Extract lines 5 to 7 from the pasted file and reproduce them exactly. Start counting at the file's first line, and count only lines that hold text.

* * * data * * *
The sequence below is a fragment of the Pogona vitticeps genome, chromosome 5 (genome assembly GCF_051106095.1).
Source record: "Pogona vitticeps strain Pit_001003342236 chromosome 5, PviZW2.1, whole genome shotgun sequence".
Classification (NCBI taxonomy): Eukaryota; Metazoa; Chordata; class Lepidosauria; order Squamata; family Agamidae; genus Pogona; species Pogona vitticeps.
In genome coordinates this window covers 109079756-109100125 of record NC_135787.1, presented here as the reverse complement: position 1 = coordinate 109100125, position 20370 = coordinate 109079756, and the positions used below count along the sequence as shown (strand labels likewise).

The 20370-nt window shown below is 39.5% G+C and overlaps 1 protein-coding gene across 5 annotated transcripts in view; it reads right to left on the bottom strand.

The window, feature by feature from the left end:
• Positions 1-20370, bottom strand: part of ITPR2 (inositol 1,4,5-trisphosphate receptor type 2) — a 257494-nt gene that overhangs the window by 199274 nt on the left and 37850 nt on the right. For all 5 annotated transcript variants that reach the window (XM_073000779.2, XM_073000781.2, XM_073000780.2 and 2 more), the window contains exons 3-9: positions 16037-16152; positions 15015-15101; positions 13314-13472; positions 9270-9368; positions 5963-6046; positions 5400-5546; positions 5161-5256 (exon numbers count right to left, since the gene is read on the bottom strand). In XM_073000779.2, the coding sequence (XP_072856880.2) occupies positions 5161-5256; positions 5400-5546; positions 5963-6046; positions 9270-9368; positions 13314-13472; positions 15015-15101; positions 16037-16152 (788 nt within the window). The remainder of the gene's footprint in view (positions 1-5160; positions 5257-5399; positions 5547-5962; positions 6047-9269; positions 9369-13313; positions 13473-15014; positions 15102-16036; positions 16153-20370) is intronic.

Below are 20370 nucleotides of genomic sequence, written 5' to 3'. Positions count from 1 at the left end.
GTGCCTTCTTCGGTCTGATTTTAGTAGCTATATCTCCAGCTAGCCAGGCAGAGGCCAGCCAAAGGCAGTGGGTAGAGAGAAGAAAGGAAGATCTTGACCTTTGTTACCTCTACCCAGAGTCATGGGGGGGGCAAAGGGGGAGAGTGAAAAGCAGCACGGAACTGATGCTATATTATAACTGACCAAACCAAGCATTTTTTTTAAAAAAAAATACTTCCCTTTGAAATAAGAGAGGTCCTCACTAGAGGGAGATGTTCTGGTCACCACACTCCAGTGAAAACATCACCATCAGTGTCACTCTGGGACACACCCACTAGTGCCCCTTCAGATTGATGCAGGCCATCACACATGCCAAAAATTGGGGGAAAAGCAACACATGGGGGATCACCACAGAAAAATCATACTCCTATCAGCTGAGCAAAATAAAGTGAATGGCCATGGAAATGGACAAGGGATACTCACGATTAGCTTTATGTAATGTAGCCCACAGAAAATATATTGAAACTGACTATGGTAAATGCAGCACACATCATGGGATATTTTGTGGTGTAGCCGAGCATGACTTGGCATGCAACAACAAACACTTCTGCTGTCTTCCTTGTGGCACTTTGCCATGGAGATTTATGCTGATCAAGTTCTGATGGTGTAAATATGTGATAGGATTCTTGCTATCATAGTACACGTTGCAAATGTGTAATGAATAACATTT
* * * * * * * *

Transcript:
The 20370-nt window shown below is 39.5% G+C and overlaps 1 protein-coding gene across 5 annotated transcripts in view; it reads right to left on the bottom strand.

The window, feature by feature from the left end:
• Positions 1-20370, bottom strand: part of ITPR2 (inositol 1,4,5-trisphosphate receptor type 2) — a 257494-nt gene that overhangs the window by 199274 nt on the left and 37850 nt on the right. For all 5 annotated transcript variants that reach the window (XM_073000779.2, XM_073000781.2, XM_073000780.2 and 2 more), the window contains exons 3-9: positions 16037-16152; positions 15015-15101; positions 13314-13472; positions 9270-9368; positions 5963-6046; positions 5400-5546; positions 5161-5256 (exon numbers count right to left, since the gene is read on the bottom strand). In XM_073000779.2, the coding sequence (XP_072856880.2) occupies positions 5161-5256; positions 5400-5546; positions 5963-6046; positions 9270-9368; positions 13314-13472; positions 15015-15101; positions 16037-16152 (788 nt within the window). The remainder of the gene's footprint in view (positions 1-5160; positions 5257-5399; positions 5547-5962; positions 6047-9269; positions 9369-13313; positions 13473-15014; positions 15102-16036; positions 16153-20370) is intronic.